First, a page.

Overview of Main Points Here is what we know about Precision Worldwide, Inc. (PWI): Manufactures industrial equipment and parts for sale in numerous countries. Repair and replacement parts account for a substantial part of the company’s business with the replacement part in question, steel rings, occur in the machines manufactured only in PWI’s German plant, but can also be used on some competitor’s machines. This steel ring has an average normal life of about 2 months. These individual rings are replaced as they wear out and recently competition has increased and now a competitor has entered the market with a superior and less expensive plastic ring that can replace the steel ring. The general manager of the German plant, Hans Thorborg has been considering the introduction of a similar plastic rings as a substitute for the steel rings. o There is a lot of potential for this product in this market because there is a lower manufacturing cost and a greater durability compare to steel rings. o The company is wondering if it is worth to shift from steel rings to plastic rings, but there are a lot of facts that they need to consider. o There are conflicting views concerning the future of the steel rings departments if they should change to plastic rings in order to acquire competitive advantage in this market and what will they do with the special steel after they have implemented the new product.
A decision must be made as whether to start producing the plastic parts or continue with the steel rings. The decision focuses on three key issues involves, doing incremental analysis of what amount of overhead, materials, and direct labor are relevant in making the decision to produce the new part. Information supplied from PWI’s cost accounting department in case study: Title Material Direct Labor Overhead Departmental Administrative Total 100 Plastic Rings 17.65 65.50 131.00 65.50 279.65 100 Steel Rings 321.90 196.50 393.00 196.50 1107.90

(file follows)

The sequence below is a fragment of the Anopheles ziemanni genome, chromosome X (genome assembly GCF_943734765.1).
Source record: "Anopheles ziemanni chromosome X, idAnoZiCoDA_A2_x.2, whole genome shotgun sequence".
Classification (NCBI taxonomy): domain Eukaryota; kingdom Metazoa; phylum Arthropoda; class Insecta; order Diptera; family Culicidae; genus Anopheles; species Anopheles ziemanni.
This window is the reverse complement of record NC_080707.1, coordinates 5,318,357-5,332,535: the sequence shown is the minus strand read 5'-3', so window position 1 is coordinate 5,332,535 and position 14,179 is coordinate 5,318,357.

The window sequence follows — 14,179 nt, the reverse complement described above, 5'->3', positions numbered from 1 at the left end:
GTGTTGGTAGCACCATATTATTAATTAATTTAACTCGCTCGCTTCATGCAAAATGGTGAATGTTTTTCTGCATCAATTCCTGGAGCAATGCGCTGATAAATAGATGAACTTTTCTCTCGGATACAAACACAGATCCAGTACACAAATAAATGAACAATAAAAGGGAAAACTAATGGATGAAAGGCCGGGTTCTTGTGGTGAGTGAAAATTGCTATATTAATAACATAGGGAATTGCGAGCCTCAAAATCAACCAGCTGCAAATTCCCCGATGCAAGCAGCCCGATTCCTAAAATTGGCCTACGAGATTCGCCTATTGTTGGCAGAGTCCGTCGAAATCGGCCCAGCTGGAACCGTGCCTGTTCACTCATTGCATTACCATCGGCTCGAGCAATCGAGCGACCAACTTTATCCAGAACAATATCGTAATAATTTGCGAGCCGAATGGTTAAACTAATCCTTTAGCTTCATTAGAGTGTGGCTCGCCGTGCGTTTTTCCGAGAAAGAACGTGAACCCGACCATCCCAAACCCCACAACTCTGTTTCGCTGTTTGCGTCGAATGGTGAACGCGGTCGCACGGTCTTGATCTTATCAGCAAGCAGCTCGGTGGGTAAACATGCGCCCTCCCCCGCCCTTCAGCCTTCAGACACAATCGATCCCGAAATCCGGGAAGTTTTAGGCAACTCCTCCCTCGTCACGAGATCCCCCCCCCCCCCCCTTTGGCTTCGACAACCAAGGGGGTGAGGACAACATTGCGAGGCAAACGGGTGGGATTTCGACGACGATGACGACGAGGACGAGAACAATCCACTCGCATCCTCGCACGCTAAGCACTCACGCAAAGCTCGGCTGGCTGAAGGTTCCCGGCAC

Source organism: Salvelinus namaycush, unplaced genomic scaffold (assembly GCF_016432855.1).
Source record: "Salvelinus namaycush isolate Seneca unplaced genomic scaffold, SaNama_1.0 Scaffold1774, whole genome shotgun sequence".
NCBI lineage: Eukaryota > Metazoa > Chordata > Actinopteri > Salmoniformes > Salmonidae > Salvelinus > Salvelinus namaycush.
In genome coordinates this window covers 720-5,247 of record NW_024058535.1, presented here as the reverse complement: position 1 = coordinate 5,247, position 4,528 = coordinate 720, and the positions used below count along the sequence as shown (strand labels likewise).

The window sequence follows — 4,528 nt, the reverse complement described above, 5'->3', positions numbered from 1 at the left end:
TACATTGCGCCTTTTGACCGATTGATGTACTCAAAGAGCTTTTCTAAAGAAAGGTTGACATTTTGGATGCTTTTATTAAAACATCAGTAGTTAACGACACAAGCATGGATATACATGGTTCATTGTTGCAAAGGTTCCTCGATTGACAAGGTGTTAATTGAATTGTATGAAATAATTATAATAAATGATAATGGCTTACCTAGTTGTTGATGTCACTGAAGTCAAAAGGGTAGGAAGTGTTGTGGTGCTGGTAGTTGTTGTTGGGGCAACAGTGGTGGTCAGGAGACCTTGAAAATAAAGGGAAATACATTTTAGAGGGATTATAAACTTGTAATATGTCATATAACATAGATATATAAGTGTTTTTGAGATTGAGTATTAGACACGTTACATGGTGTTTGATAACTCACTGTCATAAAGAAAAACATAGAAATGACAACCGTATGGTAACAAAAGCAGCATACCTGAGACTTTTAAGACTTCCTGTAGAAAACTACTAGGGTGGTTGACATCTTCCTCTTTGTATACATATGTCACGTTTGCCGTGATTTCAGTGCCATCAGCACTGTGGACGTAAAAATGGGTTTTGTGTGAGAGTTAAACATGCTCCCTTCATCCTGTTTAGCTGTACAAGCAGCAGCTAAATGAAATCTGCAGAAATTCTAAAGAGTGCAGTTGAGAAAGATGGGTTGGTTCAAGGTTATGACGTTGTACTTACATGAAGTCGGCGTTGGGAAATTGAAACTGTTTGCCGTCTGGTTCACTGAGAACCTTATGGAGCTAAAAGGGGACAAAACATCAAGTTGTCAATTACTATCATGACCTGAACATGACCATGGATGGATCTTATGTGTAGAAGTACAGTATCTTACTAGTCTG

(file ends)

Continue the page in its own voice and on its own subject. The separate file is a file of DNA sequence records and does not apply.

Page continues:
Some concerns for the company: There may be a cost of scrapping unused manufactured steel rings. There may be a cost of scrapping unused steel stock. The company may alienate customers that learn later that a superior plastic ring existed and the company did not offer it to them. The company may not enter the plastic ring market soon enough, or at all, and could lose existing or potential customers. The lifespan of the plastic ring versus the steel ring. There may be an opportunity costs for producing the plastic ring.
Scenarios Scenario #1: Sell steel rings only and do not sell plastic rings at all.
Assumptions Produce/sell steel rings only 70% production of steel during the off-peak months of Oct/Nov/Dec Sales price=$1350/100 rings (13.5/ring) Sales volume=690/week (2760/month) Table A for cost Table A Material Direct labor a Overhead Departmental Administrative Total (cost) Total (cost/ring) 100 Plastic Rings $ 17.65 65.50 131.00 65.50 $279.65 $2.80 1 Plastic Ring 0.1765 0.655 1.31 0.655 2.7965 $0.03 100 Steel Rings $321.90 196.50 393.00 196.50 $1,107.90 $11.08 1 Steel Ring 3.219 1.965 3.93 1.965 11.079 $0.11
In this scenario, the company will only produce/sell steel rings. 70% of the production of steel during the off-peak months occurred from October through December 2004. The
sales price was $1,350/100 rings ($13.50 per steel ring). The sales volume is $690 per week or $2,760 per month. Scenario #2: Sell only steel rings until plastics rings are ready for the market. Thereafter, sell only plastic rings and scrap all remaining steel rings and steel inventory (sunk cost). Assumptions Produce/sell plastic rings only 70% production of plastic during the off-peak months of Oct/Nov/Dec Sales price=$1350/100 rings (13.5/ring) Sales volume=690/week (2760/month) Table A for cost Book value of steel=$390,000; Cost of steel=$110,900; $279,100 write-off in May 2004 $7,500 cost to switch to plastic incurred in May 2004 Table A 100 Plastic Rings $ 17.65...
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